Philadelphia Board of Pensions Latest to Join Class Action Against Forex Dealers

A number of class-action applications in recent complaints filed against some ten forex dealers, has consolidated into a single class-action

PBOPThe latest class action against major Forex dealer banks comes from the City of Philadelphia Board of Pensions and Retirement, according to a copy of the complaint filed in a New York court on February 11th, 2014 under case number 14CV0876.

The lawsuit is seeking class-action status for alleged foreign exchange rate manipulation carried out around the 4pm daily fixing using WM/Reuters rates among the ten entities belonging to seven banks named in the document as defendants.

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The pension carries the investments belonging to employees of the city, with a nearly $5 billion dollar valuation as of its latest audited annual report.

The 10 entities named (across seven banks) appear to be the same named in previous class action applications seeking class status in this case, and the ones that the FCA’s head had indirectly referenced in recent feedback the U.K regulator gave during a parliamentary hearing just weeks ago, including the following named as defendants in the complaint from the plaintiff – the Philadelphia Board of Pensions:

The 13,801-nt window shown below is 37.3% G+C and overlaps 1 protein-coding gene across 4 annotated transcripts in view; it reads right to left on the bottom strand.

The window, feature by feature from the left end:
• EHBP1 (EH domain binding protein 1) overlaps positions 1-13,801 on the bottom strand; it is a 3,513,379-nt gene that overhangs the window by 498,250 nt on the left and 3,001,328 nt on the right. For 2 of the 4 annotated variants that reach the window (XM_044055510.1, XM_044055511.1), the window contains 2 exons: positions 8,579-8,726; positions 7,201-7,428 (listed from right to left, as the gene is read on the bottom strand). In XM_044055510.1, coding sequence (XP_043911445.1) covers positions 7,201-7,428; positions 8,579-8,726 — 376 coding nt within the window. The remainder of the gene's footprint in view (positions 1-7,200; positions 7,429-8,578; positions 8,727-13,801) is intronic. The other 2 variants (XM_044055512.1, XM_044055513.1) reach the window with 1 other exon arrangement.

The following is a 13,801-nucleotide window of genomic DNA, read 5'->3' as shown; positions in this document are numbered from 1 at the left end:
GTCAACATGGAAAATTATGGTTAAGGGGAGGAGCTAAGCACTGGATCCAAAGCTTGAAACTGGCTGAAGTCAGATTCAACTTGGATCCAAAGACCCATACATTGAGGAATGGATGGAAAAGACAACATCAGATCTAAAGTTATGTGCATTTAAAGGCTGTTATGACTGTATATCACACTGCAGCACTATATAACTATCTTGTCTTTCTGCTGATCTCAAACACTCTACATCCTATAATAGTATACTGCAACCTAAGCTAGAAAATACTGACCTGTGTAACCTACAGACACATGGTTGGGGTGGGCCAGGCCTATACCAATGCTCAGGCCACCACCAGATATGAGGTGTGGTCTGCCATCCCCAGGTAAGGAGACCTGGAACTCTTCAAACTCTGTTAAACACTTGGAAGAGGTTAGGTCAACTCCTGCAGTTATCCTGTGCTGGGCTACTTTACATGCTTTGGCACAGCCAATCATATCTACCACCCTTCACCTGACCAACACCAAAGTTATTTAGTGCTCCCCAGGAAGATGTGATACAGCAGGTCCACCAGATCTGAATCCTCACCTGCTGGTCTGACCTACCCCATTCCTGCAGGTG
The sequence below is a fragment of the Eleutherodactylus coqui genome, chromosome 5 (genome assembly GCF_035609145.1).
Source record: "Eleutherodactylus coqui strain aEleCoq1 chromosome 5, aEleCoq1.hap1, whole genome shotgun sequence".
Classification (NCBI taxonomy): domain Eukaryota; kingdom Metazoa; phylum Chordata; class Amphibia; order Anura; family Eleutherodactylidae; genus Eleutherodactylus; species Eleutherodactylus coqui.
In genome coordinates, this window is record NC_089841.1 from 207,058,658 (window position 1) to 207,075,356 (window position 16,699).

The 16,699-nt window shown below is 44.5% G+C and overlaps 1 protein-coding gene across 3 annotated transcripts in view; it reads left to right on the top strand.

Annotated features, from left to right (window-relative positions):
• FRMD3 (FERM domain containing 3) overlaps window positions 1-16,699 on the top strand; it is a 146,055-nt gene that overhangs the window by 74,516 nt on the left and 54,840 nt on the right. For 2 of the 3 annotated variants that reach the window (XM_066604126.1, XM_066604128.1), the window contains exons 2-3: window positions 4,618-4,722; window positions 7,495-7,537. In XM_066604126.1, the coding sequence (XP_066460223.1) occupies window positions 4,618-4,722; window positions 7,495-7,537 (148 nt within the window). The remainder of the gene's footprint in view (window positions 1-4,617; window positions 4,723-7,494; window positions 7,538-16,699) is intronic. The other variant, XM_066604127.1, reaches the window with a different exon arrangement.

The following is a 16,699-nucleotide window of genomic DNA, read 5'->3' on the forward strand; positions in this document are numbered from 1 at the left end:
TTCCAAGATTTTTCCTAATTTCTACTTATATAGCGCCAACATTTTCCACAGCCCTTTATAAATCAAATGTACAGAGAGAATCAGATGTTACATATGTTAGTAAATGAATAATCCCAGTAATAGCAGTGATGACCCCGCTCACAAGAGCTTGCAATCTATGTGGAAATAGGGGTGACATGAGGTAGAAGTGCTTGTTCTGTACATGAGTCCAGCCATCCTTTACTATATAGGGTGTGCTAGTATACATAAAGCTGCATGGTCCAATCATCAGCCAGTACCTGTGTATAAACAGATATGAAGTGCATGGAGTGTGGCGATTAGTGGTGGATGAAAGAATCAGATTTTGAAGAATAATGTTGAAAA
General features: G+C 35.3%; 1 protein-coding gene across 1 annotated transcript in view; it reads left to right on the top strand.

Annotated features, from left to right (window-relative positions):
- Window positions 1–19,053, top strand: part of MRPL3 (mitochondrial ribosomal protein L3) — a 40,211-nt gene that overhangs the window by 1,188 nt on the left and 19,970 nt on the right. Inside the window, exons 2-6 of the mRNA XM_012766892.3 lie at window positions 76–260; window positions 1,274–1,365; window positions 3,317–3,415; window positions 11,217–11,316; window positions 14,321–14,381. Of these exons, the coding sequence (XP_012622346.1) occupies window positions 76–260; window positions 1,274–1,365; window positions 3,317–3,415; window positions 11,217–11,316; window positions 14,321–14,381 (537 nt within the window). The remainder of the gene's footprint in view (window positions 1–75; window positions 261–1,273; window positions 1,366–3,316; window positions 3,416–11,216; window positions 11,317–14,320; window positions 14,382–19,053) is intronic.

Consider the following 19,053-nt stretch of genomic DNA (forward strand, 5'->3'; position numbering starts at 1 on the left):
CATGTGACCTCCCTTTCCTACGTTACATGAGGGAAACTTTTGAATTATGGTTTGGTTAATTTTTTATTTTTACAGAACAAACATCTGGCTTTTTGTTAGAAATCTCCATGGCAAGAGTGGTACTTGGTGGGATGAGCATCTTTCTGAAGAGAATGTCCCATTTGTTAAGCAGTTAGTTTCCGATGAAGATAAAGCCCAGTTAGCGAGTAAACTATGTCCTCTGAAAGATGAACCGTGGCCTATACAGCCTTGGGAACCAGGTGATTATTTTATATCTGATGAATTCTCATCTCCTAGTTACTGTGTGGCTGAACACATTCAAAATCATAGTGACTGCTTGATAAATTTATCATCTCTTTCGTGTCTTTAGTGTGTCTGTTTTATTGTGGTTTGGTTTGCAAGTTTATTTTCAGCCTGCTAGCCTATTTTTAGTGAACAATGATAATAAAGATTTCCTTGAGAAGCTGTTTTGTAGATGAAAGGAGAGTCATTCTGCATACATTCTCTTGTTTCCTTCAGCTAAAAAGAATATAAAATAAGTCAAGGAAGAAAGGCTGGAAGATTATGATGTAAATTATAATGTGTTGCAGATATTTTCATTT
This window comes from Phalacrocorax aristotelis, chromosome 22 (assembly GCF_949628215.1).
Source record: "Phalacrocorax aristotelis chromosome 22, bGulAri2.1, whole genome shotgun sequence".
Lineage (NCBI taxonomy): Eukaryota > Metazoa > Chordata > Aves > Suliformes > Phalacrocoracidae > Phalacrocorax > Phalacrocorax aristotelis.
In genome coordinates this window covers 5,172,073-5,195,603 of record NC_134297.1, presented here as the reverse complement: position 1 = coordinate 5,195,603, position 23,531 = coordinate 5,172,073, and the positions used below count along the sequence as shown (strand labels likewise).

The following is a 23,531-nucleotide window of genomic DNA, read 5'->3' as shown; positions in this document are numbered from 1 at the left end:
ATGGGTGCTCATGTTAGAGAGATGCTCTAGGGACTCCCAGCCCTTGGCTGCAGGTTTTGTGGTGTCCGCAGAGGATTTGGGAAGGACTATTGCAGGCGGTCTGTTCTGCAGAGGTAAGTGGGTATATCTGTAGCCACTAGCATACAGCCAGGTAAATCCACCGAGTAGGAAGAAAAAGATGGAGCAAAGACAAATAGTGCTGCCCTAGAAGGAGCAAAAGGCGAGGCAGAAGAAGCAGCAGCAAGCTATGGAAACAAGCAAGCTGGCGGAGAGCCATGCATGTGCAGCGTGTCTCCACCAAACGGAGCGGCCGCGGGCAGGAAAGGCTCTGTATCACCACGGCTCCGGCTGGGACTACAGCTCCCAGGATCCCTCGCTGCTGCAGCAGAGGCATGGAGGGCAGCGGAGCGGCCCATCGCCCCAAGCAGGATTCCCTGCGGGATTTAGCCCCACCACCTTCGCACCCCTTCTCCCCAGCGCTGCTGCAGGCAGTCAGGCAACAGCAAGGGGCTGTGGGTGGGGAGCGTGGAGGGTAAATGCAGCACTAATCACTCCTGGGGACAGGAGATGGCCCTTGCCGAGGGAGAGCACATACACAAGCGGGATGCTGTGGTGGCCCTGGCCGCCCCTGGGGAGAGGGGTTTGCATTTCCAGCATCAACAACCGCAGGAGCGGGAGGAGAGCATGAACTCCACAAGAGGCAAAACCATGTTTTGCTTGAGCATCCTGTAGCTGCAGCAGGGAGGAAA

• BARCLAYS BANK PLC,
  • CITIGROUP,INC.,
  • CITIBANK, N.A.,
  • DEUTSCHE BANK AG,
  • HSBC BANK PLC,
  • HSBC BANK USA, N.A.,
  • J.P. MORGAN CHASE & CO.,
  • J.P. MORGAN CHASE BANK, N.A.,
  • ROYAL BANK OF SCOTLAND PLC,
  • UBS AG

According to the complaint, the plaintiff believes the number of people affected is so numerous and geographically dispersed that a joinder of all members is impracticable. In addition, the alleged rate manipulation is thought to have been taking place for about a decade, a considerable long period of time for the case to have to analyze in retrospect.

Class Action Seeking Status on Basis of Antitrust Law Violations

One of the questions in the complaint that remains to be litigated with regards to potential antitrust violations and with regards to FX rate manipulation, is as quoted from the complaint, “Whether Defendants and their co-conspirators engaged in a combination or conspiracy to fix, raise, maintain, stabilize and/or otherwise manipulate the WM/Reuters Rates for various currency pairs in the United States in violation of the Sherman Act.”

The challenge with seeking relief under the basis of the Sherman Act, is that the process of fixing rates would have to first be deemed competitive, in order to then seek an anti-competitive allegation, based on the antitrust laws in the U.S.